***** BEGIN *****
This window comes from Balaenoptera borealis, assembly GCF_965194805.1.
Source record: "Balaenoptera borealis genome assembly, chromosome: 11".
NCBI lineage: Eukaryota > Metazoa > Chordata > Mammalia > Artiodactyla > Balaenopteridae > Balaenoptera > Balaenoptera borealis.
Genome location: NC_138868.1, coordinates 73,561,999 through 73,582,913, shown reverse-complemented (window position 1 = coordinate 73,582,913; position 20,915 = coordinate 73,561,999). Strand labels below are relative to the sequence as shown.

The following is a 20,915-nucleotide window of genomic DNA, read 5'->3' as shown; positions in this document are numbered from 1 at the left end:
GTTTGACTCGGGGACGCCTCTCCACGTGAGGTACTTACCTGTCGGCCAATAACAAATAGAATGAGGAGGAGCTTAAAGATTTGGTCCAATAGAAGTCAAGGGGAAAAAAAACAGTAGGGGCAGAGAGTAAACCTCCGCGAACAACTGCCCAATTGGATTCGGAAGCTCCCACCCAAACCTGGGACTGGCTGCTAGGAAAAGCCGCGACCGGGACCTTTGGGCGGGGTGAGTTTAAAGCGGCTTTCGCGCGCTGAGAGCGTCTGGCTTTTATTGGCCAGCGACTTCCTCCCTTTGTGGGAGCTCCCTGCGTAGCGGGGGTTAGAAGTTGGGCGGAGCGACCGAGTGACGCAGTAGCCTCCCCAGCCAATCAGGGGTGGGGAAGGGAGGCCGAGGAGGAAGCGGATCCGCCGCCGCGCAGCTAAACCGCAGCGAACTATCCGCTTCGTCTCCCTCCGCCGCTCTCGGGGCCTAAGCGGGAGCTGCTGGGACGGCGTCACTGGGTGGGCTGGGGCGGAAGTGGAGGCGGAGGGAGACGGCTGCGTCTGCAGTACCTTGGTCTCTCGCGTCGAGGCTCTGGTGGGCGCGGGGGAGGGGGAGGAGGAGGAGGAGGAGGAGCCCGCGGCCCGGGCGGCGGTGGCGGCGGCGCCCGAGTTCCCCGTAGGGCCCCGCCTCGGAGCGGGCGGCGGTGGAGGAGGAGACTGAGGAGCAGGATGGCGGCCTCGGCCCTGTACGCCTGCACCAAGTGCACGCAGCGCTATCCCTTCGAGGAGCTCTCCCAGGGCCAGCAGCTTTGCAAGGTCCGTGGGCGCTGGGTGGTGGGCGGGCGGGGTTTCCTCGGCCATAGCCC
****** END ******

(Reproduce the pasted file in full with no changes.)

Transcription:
This window comes from Balaenoptera borealis, assembly GCF_965194805.1.
Source record: "Balaenoptera borealis genome assembly, chromosome: 11".
NCBI lineage: Eukaryota > Metazoa > Chordata > Mammalia > Artiodactyla > Balaenopteridae > Balaenoptera > Balaenoptera borealis.
Genome location: NC_138868.1, coordinates 73,561,999 through 73,582,913, shown reverse-complemented (window position 1 = coordinate 73,582,913; position 20,915 = coordinate 73,561,999). Strand labels below are relative to the sequence as shown.

The following is a 20,915-nucleotide window of genomic DNA, read 5'->3' as shown; positions in this document are numbered from 1 at the left end:
GTTTGACTCGGGGACGCCTCTCCACGTGAGGTACTTACCTGTCGGCCAATAACAAATAGAATGAGGAGGAGCTTAAAGATTTGGTCCAATAGAAGTCAAGGGGAAAAAAAACAGTAGGGGCAGAGAGTAAACCTCCGCGAACAACTGCCCAATTGGATTCGGAAGCTCCCACCCAAACCTGGGACTGGCTGCTAGGAAAAGCCGCGACCGGGACCTTTGGGCGGGGTGAGTTTAAAGCGGCTTTCGCGCGCTGAGAGCGTCTGGCTTTTATTGGCCAGCGACTTCCTCCCTTTGTGGGAGCTCCCTGCGTAGCGGGGGTTAGAAGTTGGGCGGAGCGACCGAGTGACGCAGTAGCCTCCCCAGCCAATCAGGGGTGGGGAAGGGAGGCCGAGGAGGAAGCGGATCCGCCGCCGCGCAGCTAAACCGCAGCGAACTATCCGCTTCGTCTCCCTCCGCCGCTCTCGGGGCCTAAGCGGGAGCTGCTGGGACGGCGTCACTGGGTGGGCTGGGGCGGAAGTGGAGGCGGAGGGAGACGGCTGCGTCTGCAGTACCTTGGTCTCTCGCGTCGAGGCTCTGGTGGGCGCGGGGGAGGGGGAGGAGGAGGAGGAGGAGGAGCCCGCGGCCCGGGCGGCGGTGGCGGCGGCGCCCGAGTTCCCCGTAGGGCCCCGCCTCGGAGCGGGCGGCGGTGGAGGAGGAGACTGAGGAGCAGGATGGCGGCCTCGGCCCTGTACGCCTGCACCAAGTGCACGCAGCGCTATCCCTTCGAGGAGCTCTCCCAGGGCCAGCAGCTTTGCAAGGTCCGTGGGCGCTGGGTGGTGGGCGGGCGGGGTTTCCTCGGCCATAGCCC